In Conversation with Chef Vinod – The detail oriented mentor instructor


A food production professional for 20 plus years, Chef Vinod has worked with some of the biggest International hotel chains and fine dine outlets in the GCC and the Middle East.

Masters in Hospitality Management from the Wales Bridge University, USA; Food Production Instructor from the American Hotel and Lodging Association; and an HABC Level 3 Food Safety in Catering Supervision; he has been a culinary trainer for 14 years, ten of which he has been with ICCA as a chef instructor. His specialities include Training & Development, International Cooking, Food Safety & Hygiene Training.

Diligent, Intelligent, Sober & a great Motivator – that is how one would describe Chef Vinod as I’m sure all his colleagues and students would agree. We had to literally catch him in between the breaks to get him to tell us more.

 Me: Chef Vinod, tell us something about yourself that we don’t know and which is unrelated to the kitchen?
I’m very passionate about cricket and I follow cricket very closely. Also, International Politics and News. I also am an avid reader and enjoy particularly reading on World and Indian History & Philosophy.

Me: Works of which authors do you like to read?
I like reading Shakespearean literature, works by Max Mueller and Shashi Tharoor amongst the recent ones.

Me: Politics, cricket, philosophy all are so distant from cookery. What got you interested in food production?
My mom’s cooking. She literally had magic fingers and the magic touch to whatever she made. The lingering flavours and lasting taste that her dishes left behind, is the reason why I am a chef today.

Me: What is it that you enjoy most about culinary training?
CV: When I joined the industry I was shy, timid and very reserved. The way we were instructed and taught was very different back then. I have even witnessed physical abuse. I faced a lot of difficulties and learnt things the very hard way. I was always keen that certain things should change about the way things were taught. And I implement that change in my class now, which I find very gratifying.

Me: Who would you most attribute your learning to?
A lady chef, Anita Bidini, I had the opportunity to work with in an Italian kitchen whilst I was in Muscat. She mentored, motivated and guided me well. The right instructor can make all the difference.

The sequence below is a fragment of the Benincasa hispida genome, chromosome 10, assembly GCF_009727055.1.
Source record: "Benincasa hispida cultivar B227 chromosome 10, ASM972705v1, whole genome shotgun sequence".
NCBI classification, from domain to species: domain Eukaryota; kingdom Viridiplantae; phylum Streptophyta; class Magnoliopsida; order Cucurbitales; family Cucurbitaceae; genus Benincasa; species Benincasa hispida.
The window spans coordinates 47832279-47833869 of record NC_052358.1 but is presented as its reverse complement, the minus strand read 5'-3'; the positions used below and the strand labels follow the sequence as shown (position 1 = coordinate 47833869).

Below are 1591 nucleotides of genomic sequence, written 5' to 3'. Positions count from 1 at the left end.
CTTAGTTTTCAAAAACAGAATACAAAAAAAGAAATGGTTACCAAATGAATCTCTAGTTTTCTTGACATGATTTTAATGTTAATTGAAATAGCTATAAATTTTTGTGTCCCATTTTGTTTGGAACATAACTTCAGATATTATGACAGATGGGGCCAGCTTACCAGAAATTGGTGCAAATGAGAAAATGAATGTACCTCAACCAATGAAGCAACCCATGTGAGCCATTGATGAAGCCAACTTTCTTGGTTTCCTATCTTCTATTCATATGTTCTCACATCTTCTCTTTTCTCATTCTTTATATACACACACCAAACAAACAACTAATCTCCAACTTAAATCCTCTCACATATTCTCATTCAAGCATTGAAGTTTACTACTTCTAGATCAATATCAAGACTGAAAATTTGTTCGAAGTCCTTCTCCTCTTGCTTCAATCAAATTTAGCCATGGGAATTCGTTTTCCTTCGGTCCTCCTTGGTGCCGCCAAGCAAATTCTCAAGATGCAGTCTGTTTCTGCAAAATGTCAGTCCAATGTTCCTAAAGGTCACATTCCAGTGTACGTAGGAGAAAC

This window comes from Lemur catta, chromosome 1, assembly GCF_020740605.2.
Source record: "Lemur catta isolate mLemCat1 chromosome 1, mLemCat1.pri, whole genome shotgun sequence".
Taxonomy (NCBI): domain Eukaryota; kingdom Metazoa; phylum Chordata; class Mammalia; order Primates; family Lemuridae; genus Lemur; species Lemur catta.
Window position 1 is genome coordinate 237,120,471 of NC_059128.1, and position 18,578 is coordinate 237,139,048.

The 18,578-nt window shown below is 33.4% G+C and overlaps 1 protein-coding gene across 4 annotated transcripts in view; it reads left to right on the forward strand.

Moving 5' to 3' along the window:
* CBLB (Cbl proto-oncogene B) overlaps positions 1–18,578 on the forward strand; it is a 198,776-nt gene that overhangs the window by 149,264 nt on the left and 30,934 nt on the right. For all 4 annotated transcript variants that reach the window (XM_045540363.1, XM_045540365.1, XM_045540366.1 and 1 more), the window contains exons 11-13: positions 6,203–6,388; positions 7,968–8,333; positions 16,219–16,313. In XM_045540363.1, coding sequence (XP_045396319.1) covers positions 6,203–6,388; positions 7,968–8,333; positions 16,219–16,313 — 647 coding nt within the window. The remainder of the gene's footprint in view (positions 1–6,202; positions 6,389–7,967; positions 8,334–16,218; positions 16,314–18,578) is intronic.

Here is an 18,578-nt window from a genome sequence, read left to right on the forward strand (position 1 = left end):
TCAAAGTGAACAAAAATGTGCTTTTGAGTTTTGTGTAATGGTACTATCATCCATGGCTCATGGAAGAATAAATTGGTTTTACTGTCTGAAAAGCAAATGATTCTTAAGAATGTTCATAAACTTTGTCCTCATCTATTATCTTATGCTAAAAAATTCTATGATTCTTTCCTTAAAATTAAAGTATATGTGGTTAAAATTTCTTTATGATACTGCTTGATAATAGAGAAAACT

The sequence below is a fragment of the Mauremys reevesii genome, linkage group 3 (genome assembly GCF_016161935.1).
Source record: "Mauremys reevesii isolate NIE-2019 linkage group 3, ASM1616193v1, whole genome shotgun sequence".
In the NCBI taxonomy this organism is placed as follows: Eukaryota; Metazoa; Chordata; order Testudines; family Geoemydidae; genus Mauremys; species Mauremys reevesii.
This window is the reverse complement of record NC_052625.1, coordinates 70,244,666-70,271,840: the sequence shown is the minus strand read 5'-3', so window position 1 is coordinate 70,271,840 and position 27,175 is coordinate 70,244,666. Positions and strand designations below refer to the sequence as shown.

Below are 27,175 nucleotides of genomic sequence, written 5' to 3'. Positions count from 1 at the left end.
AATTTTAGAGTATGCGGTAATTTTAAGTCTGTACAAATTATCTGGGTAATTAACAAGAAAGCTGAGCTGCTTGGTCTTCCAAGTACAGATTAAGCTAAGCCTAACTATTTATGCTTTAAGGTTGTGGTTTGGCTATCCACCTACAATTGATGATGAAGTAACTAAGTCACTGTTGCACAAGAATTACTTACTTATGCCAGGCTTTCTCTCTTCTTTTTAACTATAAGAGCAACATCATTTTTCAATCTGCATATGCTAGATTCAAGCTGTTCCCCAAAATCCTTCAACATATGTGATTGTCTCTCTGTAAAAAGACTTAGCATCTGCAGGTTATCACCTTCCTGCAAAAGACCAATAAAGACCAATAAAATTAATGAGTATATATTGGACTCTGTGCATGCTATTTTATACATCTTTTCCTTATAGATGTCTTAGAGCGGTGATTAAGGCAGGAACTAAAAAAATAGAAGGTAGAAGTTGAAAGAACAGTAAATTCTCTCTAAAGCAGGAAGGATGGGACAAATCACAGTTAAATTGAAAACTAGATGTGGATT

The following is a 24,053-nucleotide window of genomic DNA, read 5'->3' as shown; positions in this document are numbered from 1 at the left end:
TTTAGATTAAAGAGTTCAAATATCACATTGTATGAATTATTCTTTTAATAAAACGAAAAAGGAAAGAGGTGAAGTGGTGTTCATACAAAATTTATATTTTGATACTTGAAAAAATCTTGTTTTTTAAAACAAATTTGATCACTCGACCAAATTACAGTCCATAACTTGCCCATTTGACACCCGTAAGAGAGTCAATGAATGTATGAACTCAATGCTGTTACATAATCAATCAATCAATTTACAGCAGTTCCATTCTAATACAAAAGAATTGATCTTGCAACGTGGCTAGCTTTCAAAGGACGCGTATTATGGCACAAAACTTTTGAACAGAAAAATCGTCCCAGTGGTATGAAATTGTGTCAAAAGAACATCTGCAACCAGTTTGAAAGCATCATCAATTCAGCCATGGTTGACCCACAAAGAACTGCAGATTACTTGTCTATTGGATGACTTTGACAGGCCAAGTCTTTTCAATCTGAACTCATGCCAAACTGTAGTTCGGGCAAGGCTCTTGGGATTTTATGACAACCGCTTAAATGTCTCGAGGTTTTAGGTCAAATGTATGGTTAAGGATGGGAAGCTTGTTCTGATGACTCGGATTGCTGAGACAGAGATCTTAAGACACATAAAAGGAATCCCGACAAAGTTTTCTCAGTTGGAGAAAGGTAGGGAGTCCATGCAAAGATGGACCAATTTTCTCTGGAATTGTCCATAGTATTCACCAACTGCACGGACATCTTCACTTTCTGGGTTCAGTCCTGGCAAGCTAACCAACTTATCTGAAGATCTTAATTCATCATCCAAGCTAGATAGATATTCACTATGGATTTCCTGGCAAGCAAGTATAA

Me: How is culinary training different from working in a production kitchen?
Training school is a place where chefs are created for the kitchen. A trainer needs to be patient, a good listener and a good motivator. Here the trainees are allowed their mistakes and are taught to withstand all kinds of pressures and not buckle under stress.

A production kitchen is a zone of zero tolerance. One has to be a performer, constantly on the feet to deliver and deal with unexpected situations or else you perish. One needs to be in an enthusiastic and competitive spirit always.

Me: What according to you makes a great chef?
Passion for food. More than the love of eating, the love for creating and the love for serving people with what you create is the key.
A great chef should have the hunger to learn more, strong physically and mentally to withstand all the hard work and also someone who thinks smartly. Above it all, he should be very excited at all times when it comes to cooking.

Me: A memorable day in the kitchen for you is?
When you are passionate about the kitchen, each day is memorable as each day you are creating something no matter how repetitive. Each dish is like new even if you are making if for the nth time.

In the training kitchen, however, a memorable day is when a student gets a certificate and he walks up to you to say a heart-felt Thank You for all the knowledge imparted and values inculcated during the teaching.

Me: Would you want to do something different a few years from now?
Not a different industry, but certainly different from teaching. I would love to write on the Culinary Industry, Trivia with regards to food and its botanical history tracing back to its roots.

Me: If not culinary, what would have you chosen as an alternative career?
I would most definitely be a historian. Probably an Archaeologist.

Me: Lastly, after a day of training and mentoring students what do you do to recharge yourself?
I listen to all kinds of classical music and retro Hindi songs by Kishore Kumar and then I am completely ready to face a new day.

Shagufta Patel

With an academic background in Marketing, Shagufta is also an Image Advisor, Life-Skill Coach and a NLP practitioner with a penchant for writing. She intends to add value as part of the marketing team at ICCA and grow through new experiences. As passionate about food as she is about people, she believes that cultures though diverse across the globe; the one thing that holds common for nations and its folks, is that everyone loves a hearty meal prepared with love and care. Food according to her is the melting pot where all differences just vaporise and she is happy to be part of a culinary potpourri.

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